Composite Indicators for the Family Change: 'familism' Versus 'individualism' in the International Context

Tuesday, 12 July 2016: 09:45
Location: Hörsaal 12 (Juridicum)
Oral Presentation
Luis AYUSO-SANCHEZ, University of Malaga, Spain
Verónica DE MIGUEL-LUKEN, University of Malaga, Spain
The aim of this paper is to propose a composite indicator to measure ‘familism’, conformed by two main dimensions: values on one hand (duty to take care of the family, importance of the family, sacrifices for the family...) and behaviours, on the other (predominance of married couples instead of cohabitant couples, high frequency of contact among members, family support…). In contrast to this idea of ‘familism’ we find that of individualism, that defends the independence of family members, tolerance to new family models, cohabitation instead of marriage,… , that implies less frequency of interaction among relatives and more governmental intervention towards children and elderly care.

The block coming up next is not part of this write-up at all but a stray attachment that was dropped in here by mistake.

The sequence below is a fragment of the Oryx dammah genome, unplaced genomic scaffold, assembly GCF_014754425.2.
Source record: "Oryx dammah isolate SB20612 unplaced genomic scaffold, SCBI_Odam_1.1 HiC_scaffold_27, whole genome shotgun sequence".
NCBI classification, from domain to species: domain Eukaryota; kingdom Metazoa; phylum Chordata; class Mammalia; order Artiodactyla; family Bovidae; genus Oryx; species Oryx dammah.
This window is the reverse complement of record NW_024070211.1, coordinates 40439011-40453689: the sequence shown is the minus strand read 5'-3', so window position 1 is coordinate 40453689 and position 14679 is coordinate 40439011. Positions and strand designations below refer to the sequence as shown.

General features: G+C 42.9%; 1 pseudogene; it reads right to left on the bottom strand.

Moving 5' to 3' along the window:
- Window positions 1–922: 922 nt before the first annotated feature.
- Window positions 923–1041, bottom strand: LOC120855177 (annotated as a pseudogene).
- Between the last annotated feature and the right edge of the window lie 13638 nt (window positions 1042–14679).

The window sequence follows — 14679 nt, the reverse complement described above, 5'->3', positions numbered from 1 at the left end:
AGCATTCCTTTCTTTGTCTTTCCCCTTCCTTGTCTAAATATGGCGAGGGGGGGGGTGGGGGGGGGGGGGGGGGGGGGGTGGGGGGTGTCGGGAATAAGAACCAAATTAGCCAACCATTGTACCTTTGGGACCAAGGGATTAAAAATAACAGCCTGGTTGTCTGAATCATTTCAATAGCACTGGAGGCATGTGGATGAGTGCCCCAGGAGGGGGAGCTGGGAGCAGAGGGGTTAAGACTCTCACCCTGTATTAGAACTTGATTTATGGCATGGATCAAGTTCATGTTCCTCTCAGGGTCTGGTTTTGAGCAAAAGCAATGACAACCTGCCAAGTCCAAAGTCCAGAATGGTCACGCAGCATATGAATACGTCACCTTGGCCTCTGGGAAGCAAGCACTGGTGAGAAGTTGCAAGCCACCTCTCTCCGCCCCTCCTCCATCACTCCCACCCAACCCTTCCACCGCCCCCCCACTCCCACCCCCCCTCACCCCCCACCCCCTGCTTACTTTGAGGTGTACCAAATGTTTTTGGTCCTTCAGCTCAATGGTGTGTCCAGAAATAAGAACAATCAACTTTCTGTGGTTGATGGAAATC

We observe that a higher degree of ‘familism’ does not always match with a lower degree of individualism when both dimensions, attitudes and behaviours, are considered. For instance, we find countries which are individualist in values but not in behaviours (such as Spain), whilst others, such as Japan, are ‘familist’ both in values and behaviours and finally, others, such as Sweden, are individualist with regards to both perspectives.

We propose two different methodological approaches to the question. First, we use microdata from the Family, Work and Gender Roles module of the International Social Survey Programme-ISSP (years 1994, 2002 and 2012), in which 45 countries have participated. Information for the three rounds is collected for 17 countries with very different family values and welfare systems (for instance, Sweden, Japan, Russia, Spain, United Kingdom or the United States). From this data source, we create a first index on familism that can be related to individual sociodemographic characteristics. Second, we complete it through the inclusion of macro data (such as the divorce rate per country), in order to refine comparison at a country level by adding new variables to the previous index.